The United States will fall short by a third of its commitment under the Paris climate treaty to reduce greenhouse gas emissions, according to a report published in San Francisco on Wednesday.
A crescendo of efforts at the subnational level by states, cities and companies to reduce the country's carbon footprint will not fully compensate President Donald Trump's decision to eliminate the climate policies of his predecessor and promote the use of fossil fuels, he said. .
"Obama's goal was always going to be exaggerated," co-author Paul Bodnar, managing director of the Rocky Mountain Institute, told reporters.
"This work definitely shows that states, cities and businesses have the power to take the nation to the brink of that ambitious goal through its own authorities."
Funded by former New York Mayor Michael Bloomberg, the "Fulfilling America & Pledge" report kicks off the three-day Global Climate Action Summit, a meeting of several thousand governors, mayors, business leaders, and climate activists around the world.
"Current federal and real economy commitments, combined with market forces, will carry US emissions at 20 percent below 2005 levels by 2025, approximately two thirds of the way to the original US goal. ", found the report.
Under the Paris Agreement of 196 nations, the United States made a voluntary pledge to reduce carbon pollution from 26-28 percent by 2025.
The 2015 treaty marked the first time that all countries, including emerging giants such as China and India, set specific targets to green their economies.
The new projections are conservative insofar as they do not assume any help from the federal government for the next six years.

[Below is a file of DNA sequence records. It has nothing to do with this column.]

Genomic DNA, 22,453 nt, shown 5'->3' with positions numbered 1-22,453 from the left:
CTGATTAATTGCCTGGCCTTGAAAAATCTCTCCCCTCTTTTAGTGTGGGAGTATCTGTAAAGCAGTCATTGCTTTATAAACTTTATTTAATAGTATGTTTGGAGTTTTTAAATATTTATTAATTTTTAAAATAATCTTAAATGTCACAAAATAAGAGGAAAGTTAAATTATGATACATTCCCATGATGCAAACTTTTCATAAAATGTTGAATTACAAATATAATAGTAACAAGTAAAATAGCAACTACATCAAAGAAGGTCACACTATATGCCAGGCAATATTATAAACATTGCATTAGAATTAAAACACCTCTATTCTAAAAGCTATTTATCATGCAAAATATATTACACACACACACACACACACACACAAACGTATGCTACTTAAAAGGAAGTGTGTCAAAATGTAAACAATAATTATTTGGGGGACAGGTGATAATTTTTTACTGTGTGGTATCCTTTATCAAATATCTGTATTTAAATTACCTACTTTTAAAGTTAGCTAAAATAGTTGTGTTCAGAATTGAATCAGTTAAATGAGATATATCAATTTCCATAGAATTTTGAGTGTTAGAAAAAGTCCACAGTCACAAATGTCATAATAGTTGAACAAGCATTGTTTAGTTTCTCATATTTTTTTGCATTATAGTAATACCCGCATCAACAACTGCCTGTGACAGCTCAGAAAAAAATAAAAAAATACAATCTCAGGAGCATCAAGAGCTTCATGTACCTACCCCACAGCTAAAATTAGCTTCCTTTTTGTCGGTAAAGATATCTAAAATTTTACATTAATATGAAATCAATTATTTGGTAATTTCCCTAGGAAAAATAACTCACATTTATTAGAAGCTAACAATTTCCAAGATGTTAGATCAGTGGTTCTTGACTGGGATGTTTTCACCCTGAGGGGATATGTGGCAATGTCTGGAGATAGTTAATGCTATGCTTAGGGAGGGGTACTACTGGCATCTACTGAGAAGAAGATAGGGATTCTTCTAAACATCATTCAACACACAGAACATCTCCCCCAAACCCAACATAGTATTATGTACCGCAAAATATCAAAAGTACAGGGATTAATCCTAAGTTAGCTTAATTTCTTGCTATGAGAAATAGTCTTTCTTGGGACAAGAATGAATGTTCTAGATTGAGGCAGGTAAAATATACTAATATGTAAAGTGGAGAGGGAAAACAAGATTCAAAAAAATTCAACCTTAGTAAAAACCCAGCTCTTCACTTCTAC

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But even without a Democrat in the White House in 2020, up to 90 percent of the US goals. UU They could be fulfilled if the non-state actors duplicate the climate action, they discovered.
On Monday, outgoing Gov. Jerry Brown signed a law committing the state to purge greenhouse gases from its power grid by 2045, replaced by energy generated mainly by solar and wind energy.
"We all have the opportunity and the obligation to do our part to combat climate change," he told AFP after signing the bill.
The fifth largest economy in the world, California has also adopted targets that would see its emissions fall at least 40 percent below 1990 levels by 2030.
Trump, who swore to step down from the Paris Agreement months after taking office, wants to relax pollution standards for coal-fired power plants and reduce car mileage standards, the two pillars of President Barack Obama's Clean Energy Plan.
He has also challenged the Golden State's right to establish its own vehicle fuel standards.
The transportation sector is the largest source of greenhouse gases created by man in the United States.
The mayors, governors and business leaders of EE. UU., Under the slogan "We are still inside", have retreated adopting more ambitious objectives at the local level.
Together, these jurisdictions represent approximately half of the US economy. UU., The equivalent of the third largest country in the world, according to the report.
"Companies, states and local governments have stepped in to fill the leadership gap," said Lou Leonard, senior vice president of climate change and energy at WWF-US.
"But even more is needed to fill the remaining emissions gap and reduce the risks of droughts, forest fires and the superstorms that plague American communities."
As if to illustrate this point, a monstrous hurricane that exhibits unusual patterns consistent with the influence of global warming is spiking to the eastern seaboard of the United States, and is expected to land on Thursday or Friday in the Carolinas.